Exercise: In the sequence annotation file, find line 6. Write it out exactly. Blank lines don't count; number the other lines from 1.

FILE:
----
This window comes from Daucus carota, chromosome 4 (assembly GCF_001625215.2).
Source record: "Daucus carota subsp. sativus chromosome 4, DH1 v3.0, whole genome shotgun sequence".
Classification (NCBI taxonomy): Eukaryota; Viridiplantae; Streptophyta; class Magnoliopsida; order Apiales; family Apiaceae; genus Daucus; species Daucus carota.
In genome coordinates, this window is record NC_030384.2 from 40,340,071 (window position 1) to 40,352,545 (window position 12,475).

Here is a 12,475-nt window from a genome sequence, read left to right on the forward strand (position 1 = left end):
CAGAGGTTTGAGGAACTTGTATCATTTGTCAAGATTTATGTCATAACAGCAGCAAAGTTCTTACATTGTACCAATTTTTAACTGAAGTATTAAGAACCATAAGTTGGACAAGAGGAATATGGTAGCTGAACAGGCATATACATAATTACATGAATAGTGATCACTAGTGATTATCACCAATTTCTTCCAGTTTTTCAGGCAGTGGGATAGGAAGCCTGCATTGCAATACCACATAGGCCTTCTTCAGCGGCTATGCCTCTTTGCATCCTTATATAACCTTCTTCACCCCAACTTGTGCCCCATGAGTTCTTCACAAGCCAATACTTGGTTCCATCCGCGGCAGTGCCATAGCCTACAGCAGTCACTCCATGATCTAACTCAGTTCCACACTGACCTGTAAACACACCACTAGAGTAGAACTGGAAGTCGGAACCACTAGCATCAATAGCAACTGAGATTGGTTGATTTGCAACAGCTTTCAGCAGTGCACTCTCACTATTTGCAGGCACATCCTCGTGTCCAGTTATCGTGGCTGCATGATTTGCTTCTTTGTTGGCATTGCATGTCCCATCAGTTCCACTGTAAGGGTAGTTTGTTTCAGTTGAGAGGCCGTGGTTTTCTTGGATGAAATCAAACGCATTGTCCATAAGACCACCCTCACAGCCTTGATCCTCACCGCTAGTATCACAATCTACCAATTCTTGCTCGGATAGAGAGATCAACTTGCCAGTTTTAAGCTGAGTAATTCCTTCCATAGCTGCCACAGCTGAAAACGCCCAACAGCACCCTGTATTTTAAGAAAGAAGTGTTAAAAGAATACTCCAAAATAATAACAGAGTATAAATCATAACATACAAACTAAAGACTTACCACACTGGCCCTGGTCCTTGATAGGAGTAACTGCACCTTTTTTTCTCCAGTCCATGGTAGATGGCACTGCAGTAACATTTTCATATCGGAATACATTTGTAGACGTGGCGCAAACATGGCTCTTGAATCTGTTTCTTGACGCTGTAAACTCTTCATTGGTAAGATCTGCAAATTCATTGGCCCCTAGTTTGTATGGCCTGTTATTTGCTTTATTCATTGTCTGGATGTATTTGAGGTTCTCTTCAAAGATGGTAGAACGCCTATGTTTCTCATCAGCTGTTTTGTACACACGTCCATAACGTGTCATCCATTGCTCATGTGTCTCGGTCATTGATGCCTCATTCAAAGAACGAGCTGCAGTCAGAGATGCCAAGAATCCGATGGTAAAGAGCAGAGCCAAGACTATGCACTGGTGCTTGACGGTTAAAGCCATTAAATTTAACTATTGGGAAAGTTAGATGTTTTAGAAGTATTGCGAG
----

CAGAGGTTTGAGGAACTTGTATCATTTGTCAAGATTTATGTCATAACAGCAGCAAAGTTCTTACATTGTACCAATTTTTAACTGAAGTATTAAGAACCATAAGTTGGACAAGAGGAATATGGTAGCTGAACAGGCATATACATAATTACATGAATAGTGATCACTAGTGATTATCACCAATTTCTTCCAGTTTTTCAGGCAGTGGGATAGGAAGCCTGCATTGCAATACCACATAGGCCTTCTTCAGCGGCTATGCCTCTTTGCATCCTTATATAACCTTCTTCACCCCAACTTGTGCCCCATGAGTTCTTCACAAGCCAATACTTGGTTCCATCCGCGGCAGTGCCATAGCCTACAGCAGTCACTCCATGATCTAACTCAGTTCCACACTGACCTGTAAACACACCACTAGAGTAGAACTGGAAGTCGGAACCACTAGCATCAATAGCAACTGAGATTGGTTGATTTGCAACAGCTTTCAGCAGTGCACTCTCACTATTTGCAGGCACATCCTCGTGTCCAGTTATCGTGGCTGCATGATTTGCTTCTTTGTTGGCATTGCATGTCCCATCAGTTCCACTGTAAGGGTAGTTTGTTTCAGTTGAGAGGCCGTGGTTTTCTTGGATGAAATCAAACGCATTGTCCATAAGACCACCCTCACAGCCTTGATCCTCACCGCTAGTATCACAATCTACCAATTCTTGCTCGGATAGAGAGATCAACTTGCCAGTTTTAAGCTGAGTAATTCCTTCCATAGCTGCCACAGCTGAAAACGCCCAACAGCACCCTGTATTTTAAGAAAGAAGTGTTAAAAGAATACTCCAAAATAATAACAGAGTATAAATCATAACATACAAACTAAAGACTTACCACACTGGCCCTGGTCCTTGATAGGAGTAACTGCACCTTTTTTTCTCCAGTCCATGGTAGATGGCACTGCAGTAACATTTTCATATCGGAATACATTTGTAGACGTGGCGCAAACATGGCTCTTGAATCTGTTTCTTGACGCTGTAAACTCTTCATTGGTAAGATCTGCAAATTCATTGGCCCCTAGTTTGTATGGCCTGTTATTTGCTTTATTCATTGTCTGGATGTATTTGAGGTTCTCTTCAAAGATGGTAGAACGCCTATGTTTCTCATCAGCTGTTTTGTACACACGTCCATAACGTGTCATCCATTGCTCATGTGTCTCGGTCATTGATGCCTCATTCAAAGAACGAGCTGCAGTCAGAGATGCCAAGAATCCGATGGTAAAGAGCAGAGCCAAGACTATGCACTGGTGCTTGACGGTTAAAGCCATTAAATTTAACTATTGGGAAAGTTAGATGTTTTAGAAGTATTGCGAG